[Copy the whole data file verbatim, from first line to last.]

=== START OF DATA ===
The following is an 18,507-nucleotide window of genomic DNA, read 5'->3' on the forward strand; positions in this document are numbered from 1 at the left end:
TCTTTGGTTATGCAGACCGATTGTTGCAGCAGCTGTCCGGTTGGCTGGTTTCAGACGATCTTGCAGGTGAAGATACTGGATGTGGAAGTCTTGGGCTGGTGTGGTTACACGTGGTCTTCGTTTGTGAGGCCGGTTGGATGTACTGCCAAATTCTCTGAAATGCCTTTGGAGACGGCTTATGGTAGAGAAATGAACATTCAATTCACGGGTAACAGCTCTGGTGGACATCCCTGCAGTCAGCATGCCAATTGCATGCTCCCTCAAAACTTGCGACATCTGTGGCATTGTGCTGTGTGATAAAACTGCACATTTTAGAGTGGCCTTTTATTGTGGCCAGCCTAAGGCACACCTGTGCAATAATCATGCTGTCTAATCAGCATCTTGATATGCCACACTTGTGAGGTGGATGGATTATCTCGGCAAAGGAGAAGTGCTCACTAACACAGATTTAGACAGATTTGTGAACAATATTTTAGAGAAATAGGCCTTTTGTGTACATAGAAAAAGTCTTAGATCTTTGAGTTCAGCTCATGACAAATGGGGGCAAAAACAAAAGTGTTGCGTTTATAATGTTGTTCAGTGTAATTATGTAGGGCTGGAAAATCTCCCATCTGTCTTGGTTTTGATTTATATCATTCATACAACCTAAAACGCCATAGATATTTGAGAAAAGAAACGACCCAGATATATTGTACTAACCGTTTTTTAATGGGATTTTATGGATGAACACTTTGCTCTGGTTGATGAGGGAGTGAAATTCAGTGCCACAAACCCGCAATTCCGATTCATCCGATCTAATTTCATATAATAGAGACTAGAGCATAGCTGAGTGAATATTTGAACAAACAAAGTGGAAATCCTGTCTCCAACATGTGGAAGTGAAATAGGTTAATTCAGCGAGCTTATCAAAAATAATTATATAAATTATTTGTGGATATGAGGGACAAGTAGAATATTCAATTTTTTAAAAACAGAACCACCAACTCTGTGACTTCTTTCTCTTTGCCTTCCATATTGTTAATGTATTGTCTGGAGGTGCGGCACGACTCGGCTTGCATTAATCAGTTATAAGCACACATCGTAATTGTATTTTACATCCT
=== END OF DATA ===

The following is an 18,507-nucleotide window of genomic DNA, read 5'->3' on the forward strand; positions in this document are numbered from 1 at the left end:
TCTTTGGTTATGCAGACCGATTGTTGCAGCAGCTGTCCGGTTGGCTGGTTTCAGACGATCTTGCAGGTGAAGATACTGGATGTGGAAGTCTTGGGCTGGTGTGGTTACACGTGGTCTTCGTTTGTGAGGCCGGTTGGATGTACTGCCAAATTCTCTGAAATGCCTTTGGAGACGGCTTATGGTAGAGAAATGAACATTCAATTCACGGGTAACAGCTCTGGTGGACATCCCTGCAGTCAGCATGCCAATTGCATGCTCCCTCAAAACTTGCGACATCTGTGGCATTGTGCTGTGTGATAAAACTGCACATTTTAGAGTGGCCTTTTATTGTGGCCAGCCTAAGGCACACCTGTGCAATAATCATGCTGTCTAATCAGCATCTTGATATGCCACACTTGTGAGGTGGATGGATTATCTCGGCAAAGGAGAAGTGCTCACTAACACAGATTTAGACAGATTTGTGAACAATATTTTAGAGAAATAGGCCTTTTGTGTACATAGAAAAAGTCTTAGATCTTTGAGTTCAGCTCATGACAAATGGGGGCAAAAACAAAAGTGTTGCGTTTATAATGTTGTTCAGTGTAATTATGTAGGGCTGGAAAATCTCCCATCTGTCTTGGTTTTGATTTATATCATTCATACAACCTAAAACGCCATAGATATTTGAGAAAAGAAACGACCCAGATATATTGTACTAACCGTTTTTTAATGGGATTTTATGGATGAACACTTTGCTCTGGTTGATGAGGGAGTGAAATTCAGTGCCACAAACCCGCAATTCCGATTCATCCGATCTAATTTCATATAATAGAGACTAGAGCATAGCTGAGTGAATATTTGAACAAACAAAGTGGAAATCCTGTCTCCAACATGTGGAAGTGAAATAGGTTAATTCAGCGAGCTTATCAAAAATAATTATATAAATTATTTGTGGATATGAGGGACAAGTAGAATATTCAATTTTTTAAAAACAGAACCACCAACTCTGTGACTTCTTTCTCTTTGCCTTCCATATTGTTAATGTATTGTCTGGAGGTGCGGCACGACTCGGCTTGCATTAATCAGTTATAAGCACACATCGTAATTGTATTTTACATCCT